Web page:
Along these same lines, I ponder the creations of collaborator Ouamba from Senegal. Oumaba's work was described as having an 'interest in an improvisation-influenced approach.' I have the utmost respect for anyone who can come to find what really drives them, and if it happens that modern improvisation is what drives Ouamba and he knows this, he is on his way to the kind of comfort within creation that is difficult for an artist to find. The way in which his influences have been presented is the source of my mind conflict here. I feel as though his interest in improvisation is being paired with the fact that he is from Senegal in not the best of ways. To be more clear, it seems that he is an African artist being hailed for the fact that he has discovered and embraced a more Western approach to concert dance.
Maybe this is all an illusion in my head, as I do carry a bias regarding modern-based versus traditional dance forms. This bias was only enforced by the way I felt participating in the class at the Walker. The stark white walls and extreme minimalism (so minimal that some functionality is lost) I was surrounded by yesterday made me fell void of comfort, on edge, too detailedly-human to fit into such surroundings. In other words, even the surroundings of modern art (or 'high art,' the way I feel such artists often look upon their own work in contrast to anything else but would never admit thinking of such descriptions) are fashioned in a way that make the viewer feel small, insignificant, of a lower place. These feelings brought me back to the thoughts that have been forming in my artistic center; I am Mid-Western, I love the small town feel (regardless of the fact that I will not pursue it as a living style), I revel in personal connection and comfort that comes from small, everyday, ordinary interactions. Key word here; ordinary. This word does not carry negativity to me, but rather, the opposite. Ordinary carries familiarity, openness, inclusion. The shiny lifeless walls of the Walker, and the class they held within them yesterday both seem to stray away from such feelings for me. I am not trying to put this forward as a judgement against anyone who does enjoy such art and surroundings, but rather as an explaination why I (and many other well-informed minds) prefer the exact opposite. Preference of the opposite is not a hallmark of ignorance or inability to understand 'modern' creation, but rather is often a choice to embrace the important and beneficial ideas of tradition, familiarity, inclusion, socialness and pure enjoyment.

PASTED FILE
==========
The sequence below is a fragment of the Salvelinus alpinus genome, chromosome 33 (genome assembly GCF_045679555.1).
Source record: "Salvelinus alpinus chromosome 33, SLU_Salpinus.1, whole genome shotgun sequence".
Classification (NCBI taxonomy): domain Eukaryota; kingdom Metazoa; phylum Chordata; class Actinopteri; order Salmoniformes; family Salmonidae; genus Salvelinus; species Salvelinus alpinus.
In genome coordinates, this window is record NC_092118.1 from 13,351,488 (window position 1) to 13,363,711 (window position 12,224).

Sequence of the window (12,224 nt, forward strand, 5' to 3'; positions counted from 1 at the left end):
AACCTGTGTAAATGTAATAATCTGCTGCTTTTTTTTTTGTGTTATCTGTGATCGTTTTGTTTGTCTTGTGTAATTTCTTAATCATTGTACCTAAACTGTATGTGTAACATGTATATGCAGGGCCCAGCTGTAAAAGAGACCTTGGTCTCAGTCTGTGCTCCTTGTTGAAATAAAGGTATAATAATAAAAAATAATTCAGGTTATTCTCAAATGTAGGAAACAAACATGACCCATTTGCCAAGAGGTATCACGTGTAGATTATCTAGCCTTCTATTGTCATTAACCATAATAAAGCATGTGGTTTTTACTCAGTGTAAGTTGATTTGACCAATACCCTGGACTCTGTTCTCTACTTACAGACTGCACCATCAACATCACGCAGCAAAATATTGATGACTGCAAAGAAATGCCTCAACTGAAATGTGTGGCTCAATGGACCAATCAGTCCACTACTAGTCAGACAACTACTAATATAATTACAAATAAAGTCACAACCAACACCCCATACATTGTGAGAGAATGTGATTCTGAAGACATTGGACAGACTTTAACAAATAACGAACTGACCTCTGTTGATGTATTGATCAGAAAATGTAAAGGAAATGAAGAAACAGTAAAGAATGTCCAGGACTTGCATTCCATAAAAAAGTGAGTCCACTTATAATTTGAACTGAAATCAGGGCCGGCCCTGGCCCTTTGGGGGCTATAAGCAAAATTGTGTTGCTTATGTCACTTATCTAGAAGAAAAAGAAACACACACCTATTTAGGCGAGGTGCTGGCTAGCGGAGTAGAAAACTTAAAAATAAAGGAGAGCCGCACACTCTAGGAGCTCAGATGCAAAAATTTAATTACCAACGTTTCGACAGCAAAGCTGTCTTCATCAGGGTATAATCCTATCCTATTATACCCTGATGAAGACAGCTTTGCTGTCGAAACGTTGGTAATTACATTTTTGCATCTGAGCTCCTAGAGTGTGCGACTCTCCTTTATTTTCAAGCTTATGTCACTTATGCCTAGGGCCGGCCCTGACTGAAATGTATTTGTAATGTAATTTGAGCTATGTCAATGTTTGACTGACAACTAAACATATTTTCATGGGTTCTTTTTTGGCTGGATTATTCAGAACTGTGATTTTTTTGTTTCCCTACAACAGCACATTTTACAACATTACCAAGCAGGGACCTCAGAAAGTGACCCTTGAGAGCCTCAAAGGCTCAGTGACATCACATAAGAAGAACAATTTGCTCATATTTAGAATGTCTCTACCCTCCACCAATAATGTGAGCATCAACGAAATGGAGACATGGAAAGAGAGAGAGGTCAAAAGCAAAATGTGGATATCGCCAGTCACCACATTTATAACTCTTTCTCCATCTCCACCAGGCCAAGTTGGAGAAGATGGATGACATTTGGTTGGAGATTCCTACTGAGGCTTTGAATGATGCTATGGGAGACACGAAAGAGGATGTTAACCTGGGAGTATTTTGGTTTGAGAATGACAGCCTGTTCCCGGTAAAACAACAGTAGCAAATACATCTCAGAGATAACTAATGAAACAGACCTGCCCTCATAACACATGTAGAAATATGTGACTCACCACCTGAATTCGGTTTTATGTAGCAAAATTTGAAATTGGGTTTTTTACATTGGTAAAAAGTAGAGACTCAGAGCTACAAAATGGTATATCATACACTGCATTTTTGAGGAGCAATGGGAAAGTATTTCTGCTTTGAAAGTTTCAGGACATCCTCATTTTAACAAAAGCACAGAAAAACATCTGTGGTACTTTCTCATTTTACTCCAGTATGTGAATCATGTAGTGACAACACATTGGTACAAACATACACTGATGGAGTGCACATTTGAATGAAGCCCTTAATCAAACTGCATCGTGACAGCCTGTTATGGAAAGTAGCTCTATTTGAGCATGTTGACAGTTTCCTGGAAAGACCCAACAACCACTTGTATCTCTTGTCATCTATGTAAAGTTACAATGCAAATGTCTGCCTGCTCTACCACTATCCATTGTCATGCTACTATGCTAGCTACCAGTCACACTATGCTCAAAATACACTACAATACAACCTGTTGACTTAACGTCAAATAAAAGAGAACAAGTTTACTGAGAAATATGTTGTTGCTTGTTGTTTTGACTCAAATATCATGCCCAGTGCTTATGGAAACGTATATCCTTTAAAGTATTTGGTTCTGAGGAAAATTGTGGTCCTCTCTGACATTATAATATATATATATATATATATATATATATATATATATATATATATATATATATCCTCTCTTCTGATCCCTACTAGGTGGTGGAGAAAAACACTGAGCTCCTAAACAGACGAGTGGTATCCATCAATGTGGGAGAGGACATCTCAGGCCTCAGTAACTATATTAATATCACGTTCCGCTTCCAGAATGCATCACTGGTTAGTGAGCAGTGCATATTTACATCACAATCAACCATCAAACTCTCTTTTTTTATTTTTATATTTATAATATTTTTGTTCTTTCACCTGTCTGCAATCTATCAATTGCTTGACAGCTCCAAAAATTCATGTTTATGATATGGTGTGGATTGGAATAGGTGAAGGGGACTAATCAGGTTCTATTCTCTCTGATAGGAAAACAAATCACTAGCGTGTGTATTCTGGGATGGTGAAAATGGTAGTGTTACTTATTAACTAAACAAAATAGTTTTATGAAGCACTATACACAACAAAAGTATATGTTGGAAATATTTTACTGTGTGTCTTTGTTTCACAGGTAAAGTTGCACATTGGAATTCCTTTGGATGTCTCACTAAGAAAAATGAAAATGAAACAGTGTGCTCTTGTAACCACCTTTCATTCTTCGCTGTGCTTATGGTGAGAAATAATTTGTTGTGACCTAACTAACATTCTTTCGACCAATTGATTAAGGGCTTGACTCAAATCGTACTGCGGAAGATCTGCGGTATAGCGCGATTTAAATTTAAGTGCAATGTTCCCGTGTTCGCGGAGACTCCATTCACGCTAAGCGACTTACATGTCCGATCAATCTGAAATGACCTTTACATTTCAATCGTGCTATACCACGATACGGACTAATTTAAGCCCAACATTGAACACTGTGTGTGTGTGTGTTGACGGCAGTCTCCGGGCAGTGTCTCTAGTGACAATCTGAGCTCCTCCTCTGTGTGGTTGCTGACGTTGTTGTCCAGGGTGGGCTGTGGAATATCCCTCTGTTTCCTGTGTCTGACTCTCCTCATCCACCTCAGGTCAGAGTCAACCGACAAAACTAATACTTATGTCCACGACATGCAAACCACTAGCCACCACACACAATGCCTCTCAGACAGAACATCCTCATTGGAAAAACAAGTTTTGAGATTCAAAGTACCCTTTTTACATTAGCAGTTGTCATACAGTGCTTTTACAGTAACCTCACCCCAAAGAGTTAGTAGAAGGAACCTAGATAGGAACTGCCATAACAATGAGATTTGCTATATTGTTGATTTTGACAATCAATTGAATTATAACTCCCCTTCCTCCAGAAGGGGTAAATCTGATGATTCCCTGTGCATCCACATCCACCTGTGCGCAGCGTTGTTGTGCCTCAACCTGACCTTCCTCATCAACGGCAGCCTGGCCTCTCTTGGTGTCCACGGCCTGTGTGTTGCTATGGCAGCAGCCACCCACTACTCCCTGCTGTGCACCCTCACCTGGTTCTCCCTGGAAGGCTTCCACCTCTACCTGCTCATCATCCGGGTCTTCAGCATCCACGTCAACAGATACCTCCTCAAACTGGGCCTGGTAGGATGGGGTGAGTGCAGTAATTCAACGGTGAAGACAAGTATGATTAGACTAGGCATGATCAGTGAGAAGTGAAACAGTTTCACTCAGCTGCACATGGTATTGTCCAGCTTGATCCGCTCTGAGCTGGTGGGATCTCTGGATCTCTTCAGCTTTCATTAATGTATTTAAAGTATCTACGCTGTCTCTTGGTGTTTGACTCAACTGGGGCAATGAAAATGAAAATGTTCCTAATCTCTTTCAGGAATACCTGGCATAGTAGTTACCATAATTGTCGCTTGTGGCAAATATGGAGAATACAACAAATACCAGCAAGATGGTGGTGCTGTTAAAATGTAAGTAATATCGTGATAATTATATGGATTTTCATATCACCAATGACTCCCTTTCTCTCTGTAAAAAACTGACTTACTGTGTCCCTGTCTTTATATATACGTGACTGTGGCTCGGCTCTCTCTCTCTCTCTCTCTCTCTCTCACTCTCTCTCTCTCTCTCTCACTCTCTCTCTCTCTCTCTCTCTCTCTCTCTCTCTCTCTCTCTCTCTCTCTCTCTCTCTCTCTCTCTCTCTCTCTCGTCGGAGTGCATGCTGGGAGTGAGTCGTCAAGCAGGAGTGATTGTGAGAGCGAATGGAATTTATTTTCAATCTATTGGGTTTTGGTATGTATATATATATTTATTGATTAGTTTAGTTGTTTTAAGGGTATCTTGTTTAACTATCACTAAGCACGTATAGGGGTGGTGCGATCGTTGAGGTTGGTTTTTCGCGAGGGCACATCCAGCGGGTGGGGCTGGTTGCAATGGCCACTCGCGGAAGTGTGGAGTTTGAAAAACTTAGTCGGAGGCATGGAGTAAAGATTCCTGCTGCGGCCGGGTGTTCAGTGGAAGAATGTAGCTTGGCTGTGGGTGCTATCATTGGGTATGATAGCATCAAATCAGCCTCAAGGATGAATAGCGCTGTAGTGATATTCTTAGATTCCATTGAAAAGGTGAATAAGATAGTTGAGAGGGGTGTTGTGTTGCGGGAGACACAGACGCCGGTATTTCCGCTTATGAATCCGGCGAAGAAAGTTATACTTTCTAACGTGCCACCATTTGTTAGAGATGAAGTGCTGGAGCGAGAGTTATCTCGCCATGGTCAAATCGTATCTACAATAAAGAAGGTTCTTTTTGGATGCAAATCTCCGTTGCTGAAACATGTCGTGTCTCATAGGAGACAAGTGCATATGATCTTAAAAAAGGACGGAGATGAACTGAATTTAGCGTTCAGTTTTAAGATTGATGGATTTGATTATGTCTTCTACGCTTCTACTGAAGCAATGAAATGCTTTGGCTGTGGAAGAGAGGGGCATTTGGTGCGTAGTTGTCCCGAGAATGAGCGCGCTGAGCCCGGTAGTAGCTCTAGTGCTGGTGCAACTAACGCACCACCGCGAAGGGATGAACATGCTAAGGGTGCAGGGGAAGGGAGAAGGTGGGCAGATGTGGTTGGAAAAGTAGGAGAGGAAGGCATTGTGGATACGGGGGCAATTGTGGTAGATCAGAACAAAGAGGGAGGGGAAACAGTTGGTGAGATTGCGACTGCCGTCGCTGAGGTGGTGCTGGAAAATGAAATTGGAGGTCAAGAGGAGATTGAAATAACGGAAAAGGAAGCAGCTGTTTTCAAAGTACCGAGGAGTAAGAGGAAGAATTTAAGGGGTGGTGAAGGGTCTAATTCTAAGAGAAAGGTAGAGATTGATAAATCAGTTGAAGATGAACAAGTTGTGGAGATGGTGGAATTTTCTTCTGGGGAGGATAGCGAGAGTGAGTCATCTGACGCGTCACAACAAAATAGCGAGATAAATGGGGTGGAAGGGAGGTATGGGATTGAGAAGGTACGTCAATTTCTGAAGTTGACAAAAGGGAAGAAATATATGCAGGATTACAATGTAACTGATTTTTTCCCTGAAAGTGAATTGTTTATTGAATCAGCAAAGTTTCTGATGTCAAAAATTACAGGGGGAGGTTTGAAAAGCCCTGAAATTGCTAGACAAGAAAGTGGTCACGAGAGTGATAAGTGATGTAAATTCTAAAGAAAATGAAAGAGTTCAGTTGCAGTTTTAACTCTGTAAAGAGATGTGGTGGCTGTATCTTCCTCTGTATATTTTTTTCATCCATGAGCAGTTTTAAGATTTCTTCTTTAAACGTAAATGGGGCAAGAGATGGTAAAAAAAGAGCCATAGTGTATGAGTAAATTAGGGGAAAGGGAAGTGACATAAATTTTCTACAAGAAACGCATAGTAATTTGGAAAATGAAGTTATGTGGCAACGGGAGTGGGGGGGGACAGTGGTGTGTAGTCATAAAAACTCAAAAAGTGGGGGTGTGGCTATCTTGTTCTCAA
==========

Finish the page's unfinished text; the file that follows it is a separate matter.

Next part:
As a class participant, though I knew not what I know now from my admittably minimal research, I gathered the same feelings in my body that I have been expressing in words. I have for some time now been exploring my need to reconnect with the familiarity, inclusion, socialness, tradition, and music as a driver for the desire to move. In taking the class this morning, I found myself deeply pondering this and a couple other topics pertinent to what drives movement in my body. About ten minutes into the class, I realized that I hadn't taken an extremely post-modern (for lack of better terminology, but isn't that what has been said for at least 20 years now?) class for over a year. Having been deeply absorbed in jazz and vernacular forms for over a year, the approach felt like a thing of the past. The beginning plies and such were familiar enough, but all too familiar; the 'need' to correct pain-stakingly small body details.